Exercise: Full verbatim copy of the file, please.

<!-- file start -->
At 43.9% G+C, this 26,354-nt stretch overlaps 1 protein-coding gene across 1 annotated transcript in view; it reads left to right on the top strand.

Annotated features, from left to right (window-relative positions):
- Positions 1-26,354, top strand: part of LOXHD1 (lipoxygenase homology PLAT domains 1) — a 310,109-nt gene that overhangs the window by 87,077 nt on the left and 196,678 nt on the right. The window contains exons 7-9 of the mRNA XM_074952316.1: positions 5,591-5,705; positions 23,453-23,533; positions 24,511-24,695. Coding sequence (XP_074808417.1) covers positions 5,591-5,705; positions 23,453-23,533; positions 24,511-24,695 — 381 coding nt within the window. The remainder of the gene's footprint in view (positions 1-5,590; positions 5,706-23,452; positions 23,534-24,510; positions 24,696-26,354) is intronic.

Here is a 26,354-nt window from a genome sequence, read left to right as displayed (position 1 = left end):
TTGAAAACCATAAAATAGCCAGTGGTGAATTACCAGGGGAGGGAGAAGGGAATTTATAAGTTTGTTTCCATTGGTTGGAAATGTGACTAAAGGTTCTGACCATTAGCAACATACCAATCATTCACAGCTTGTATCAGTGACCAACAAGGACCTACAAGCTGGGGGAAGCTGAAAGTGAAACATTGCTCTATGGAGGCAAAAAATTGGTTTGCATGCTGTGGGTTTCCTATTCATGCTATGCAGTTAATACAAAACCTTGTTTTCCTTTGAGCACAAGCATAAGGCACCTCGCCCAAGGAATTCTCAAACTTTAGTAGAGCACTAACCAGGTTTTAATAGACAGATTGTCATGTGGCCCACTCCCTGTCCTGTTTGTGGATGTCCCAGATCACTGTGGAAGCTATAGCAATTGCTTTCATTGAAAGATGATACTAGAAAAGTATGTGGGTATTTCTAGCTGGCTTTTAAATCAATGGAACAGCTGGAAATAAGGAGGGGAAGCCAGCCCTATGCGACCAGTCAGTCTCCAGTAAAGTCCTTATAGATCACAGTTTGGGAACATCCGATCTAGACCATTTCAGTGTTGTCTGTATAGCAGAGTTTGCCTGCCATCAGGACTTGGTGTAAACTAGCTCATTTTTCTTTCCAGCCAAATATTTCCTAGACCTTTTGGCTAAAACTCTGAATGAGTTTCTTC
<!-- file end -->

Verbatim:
At 43.9% G+C, this 26,354-nt stretch overlaps 1 protein-coding gene across 1 annotated transcript in view; it reads left to right on the top strand.

Annotated features, from left to right (window-relative positions):
- Positions 1-26,354, top strand: part of LOXHD1 (lipoxygenase homology PLAT domains 1) — a 310,109-nt gene that overhangs the window by 87,077 nt on the left and 196,678 nt on the right. The window contains exons 7-9 of the mRNA XM_074952316.1: positions 5,591-5,705; positions 23,453-23,533; positions 24,511-24,695. Coding sequence (XP_074808417.1) covers positions 5,591-5,705; positions 23,453-23,533; positions 24,511-24,695 — 381 coding nt within the window. The remainder of the gene's footprint in view (positions 1-5,590; positions 5,706-23,452; positions 23,534-24,510; positions 24,696-26,354) is intronic.

Here is a 26,354-nt window from a genome sequence, read left to right as displayed (position 1 = left end):
TTGAAAACCATAAAATAGCCAGTGGTGAATTACCAGGGGAGGGAGAAGGGAATTTATAAGTTTGTTTCCATTGGTTGGAAATGTGACTAAAGGTTCTGACCATTAGCAACATACCAATCATTCACAGCTTGTATCAGTGACCAACAAGGACCTACAAGCTGGGGGAAGCTGAAAGTGAAACATTGCTCTATGGAGGCAAAAAATTGGTTTGCATGCTGTGGGTTTCCTATTCATGCTATGCAGTTAATACAAAACCTTGTTTTCCTTTGAGCACAAGCATAAGGCACCTCGCCCAAGGAATTCTCAAACTTTAGTAGAGCACTAACCAGGTTTTAATAGACAGATTGTCATGTGGCCCACTCCCTGTCCTGTTTGTGGATGTCCCAGATCACTGTGGAAGCTATAGCAATTGCTTTCATTGAAAGATGATACTAGAAAAGTATGTGGGTATTTCTAGCTGGCTTTTAAATCAATGGAACAGCTGGAAATAAGGAGGGGAAGCCAGCCCTATGCGACCAGTCAGTCTCCAGTAAAGTCCTTATAGATCACAGTTTGGGAACATCCGATCTAGACCATTTCAGTGTTGTCTGTATAGCAGAGTTTGCCTGCCATCAGGACTTGGTGTAAACTAGCTCATTTTTCTTTCCAGCCAAATATTTCCTAGACCTTTTGGCTAAAACTCTGAATGAGTTTCTTC